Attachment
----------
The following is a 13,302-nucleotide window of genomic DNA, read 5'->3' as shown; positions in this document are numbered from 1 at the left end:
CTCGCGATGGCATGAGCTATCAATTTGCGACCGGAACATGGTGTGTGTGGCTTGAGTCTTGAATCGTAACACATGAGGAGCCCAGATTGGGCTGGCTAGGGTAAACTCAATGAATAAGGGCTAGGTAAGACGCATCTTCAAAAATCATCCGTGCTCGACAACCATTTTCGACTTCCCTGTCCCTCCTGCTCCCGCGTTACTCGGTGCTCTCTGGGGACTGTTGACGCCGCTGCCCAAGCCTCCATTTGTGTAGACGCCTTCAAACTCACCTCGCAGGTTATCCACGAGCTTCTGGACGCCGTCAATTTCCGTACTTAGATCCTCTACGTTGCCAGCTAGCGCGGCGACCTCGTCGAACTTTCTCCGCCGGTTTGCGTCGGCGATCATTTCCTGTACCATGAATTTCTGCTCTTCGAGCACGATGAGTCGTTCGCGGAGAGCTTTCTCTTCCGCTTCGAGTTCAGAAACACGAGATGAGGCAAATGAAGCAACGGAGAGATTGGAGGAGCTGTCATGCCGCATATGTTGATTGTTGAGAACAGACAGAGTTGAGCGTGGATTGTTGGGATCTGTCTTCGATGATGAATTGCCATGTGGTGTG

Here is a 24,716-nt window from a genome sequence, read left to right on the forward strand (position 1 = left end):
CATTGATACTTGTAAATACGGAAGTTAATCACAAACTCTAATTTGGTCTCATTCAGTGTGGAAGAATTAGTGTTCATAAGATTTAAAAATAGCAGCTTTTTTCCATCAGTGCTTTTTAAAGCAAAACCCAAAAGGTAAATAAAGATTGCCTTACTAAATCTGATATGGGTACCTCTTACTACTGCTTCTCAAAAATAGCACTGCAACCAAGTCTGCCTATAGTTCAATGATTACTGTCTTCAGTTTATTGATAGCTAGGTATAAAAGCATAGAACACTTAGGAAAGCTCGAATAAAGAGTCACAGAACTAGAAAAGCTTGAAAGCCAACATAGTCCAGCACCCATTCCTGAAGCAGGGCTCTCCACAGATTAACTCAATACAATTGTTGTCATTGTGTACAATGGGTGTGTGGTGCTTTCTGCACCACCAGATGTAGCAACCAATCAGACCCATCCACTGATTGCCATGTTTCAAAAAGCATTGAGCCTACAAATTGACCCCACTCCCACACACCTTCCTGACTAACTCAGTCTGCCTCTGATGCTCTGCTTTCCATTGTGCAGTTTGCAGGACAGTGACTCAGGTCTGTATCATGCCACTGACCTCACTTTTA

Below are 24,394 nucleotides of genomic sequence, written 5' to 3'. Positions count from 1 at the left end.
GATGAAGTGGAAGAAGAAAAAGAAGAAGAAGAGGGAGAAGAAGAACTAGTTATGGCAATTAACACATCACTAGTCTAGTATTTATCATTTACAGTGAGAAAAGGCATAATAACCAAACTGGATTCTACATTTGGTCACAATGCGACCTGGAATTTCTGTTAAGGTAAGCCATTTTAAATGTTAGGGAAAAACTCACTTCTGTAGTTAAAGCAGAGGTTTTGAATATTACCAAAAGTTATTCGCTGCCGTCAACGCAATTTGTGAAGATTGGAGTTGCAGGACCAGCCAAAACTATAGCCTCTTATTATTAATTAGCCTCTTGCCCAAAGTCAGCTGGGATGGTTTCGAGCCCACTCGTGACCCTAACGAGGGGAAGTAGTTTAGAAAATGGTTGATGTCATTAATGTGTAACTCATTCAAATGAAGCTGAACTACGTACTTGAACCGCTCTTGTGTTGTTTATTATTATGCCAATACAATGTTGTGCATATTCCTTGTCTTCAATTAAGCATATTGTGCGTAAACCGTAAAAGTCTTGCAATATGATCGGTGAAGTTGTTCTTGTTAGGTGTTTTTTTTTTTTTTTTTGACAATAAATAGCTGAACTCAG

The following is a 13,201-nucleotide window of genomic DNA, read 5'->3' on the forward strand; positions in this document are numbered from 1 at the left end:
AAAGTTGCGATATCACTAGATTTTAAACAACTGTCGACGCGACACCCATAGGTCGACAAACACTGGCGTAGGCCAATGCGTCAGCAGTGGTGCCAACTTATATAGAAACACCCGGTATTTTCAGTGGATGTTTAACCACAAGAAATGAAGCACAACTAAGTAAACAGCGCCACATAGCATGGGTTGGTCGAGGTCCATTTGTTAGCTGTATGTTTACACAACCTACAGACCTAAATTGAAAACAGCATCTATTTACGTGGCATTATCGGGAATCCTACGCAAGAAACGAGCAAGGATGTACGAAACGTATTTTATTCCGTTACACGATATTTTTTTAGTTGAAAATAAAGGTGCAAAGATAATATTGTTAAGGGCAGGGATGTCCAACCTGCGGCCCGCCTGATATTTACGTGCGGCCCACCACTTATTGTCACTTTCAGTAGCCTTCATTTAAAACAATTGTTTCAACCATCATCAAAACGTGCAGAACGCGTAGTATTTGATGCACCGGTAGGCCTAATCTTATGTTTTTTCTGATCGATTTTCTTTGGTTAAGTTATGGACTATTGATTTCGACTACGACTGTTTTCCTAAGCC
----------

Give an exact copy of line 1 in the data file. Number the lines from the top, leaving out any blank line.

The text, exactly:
The following is a 13,302-nucleotide window of genomic DNA, read 5'->3' as shown; positions in this document are numbered from 1 at the left end: